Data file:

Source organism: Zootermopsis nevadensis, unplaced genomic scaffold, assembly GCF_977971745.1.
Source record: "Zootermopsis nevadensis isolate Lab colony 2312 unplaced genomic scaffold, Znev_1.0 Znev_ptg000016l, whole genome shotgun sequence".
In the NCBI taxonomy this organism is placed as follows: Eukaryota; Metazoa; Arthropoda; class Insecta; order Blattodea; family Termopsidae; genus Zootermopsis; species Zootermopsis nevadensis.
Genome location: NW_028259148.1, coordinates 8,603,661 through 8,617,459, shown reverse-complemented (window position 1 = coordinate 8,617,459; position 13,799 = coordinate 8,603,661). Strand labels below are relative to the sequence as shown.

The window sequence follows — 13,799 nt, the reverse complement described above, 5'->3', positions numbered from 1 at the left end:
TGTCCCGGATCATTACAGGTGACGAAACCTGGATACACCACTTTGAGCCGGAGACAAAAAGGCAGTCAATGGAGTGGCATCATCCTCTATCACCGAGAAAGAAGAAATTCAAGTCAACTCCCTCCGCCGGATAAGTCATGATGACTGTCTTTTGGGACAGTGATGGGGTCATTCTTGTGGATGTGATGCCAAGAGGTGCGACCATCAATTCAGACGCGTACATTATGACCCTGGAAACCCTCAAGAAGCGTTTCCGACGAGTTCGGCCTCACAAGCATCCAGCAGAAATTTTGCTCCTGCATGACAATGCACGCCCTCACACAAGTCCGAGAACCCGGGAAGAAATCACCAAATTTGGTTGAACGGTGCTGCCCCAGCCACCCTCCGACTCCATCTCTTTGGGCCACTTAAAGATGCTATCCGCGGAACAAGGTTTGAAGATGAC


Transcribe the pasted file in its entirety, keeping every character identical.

Source organism: Zootermopsis nevadensis, unplaced genomic scaffold, assembly GCF_977971745.1.
Source record: "Zootermopsis nevadensis isolate Lab colony 2312 unplaced genomic scaffold, Znev_1.0 Znev_ptg000016l, whole genome shotgun sequence".
In the NCBI taxonomy this organism is placed as follows: Eukaryota; Metazoa; Arthropoda; class Insecta; order Blattodea; family Termopsidae; genus Zootermopsis; species Zootermopsis nevadensis.
Genome location: NW_028259148.1, coordinates 8,603,661 through 8,617,459, shown reverse-complemented (window position 1 = coordinate 8,617,459; position 13,799 = coordinate 8,603,661). Strand labels below are relative to the sequence as shown.

The window sequence follows — 13,799 nt, the reverse complement described above, 5'->3', positions numbered from 1 at the left end:
TGTCCCGGATCATTACAGGTGACGAAACCTGGATACACCACTTTGAGCCGGAGACAAAAAGGCAGTCAATGGAGTGGCATCATCCTCTATCACCGAGAAAGAAGAAATTCAAGTCAACTCCCTCCGCCGGATAAGTCATGATGACTGTCTTTTGGGACAGTGATGGGGTCATTCTTGTGGATGTGATGCCAAGAGGTGCGACCATCAATTCAGACGCGTACATTATGACCCTGGAAACCCTCAAGAAGCGTTTCCGACGAGTTCGGCCTCACAAGCATCCAGCAGAAATTTTGCTCCTGCATGACAATGCACGCCCTCACACAAGTCCGAGAACCCGGGAAGAAATCACCAAATTTGGTTGAACGGTGCTGCCCCAGCCACCCTCCGACTCCATCTCTTTGGGCCACTTAAAGATGCTATCCGCGGAACAAGGTTTGAAGATGAC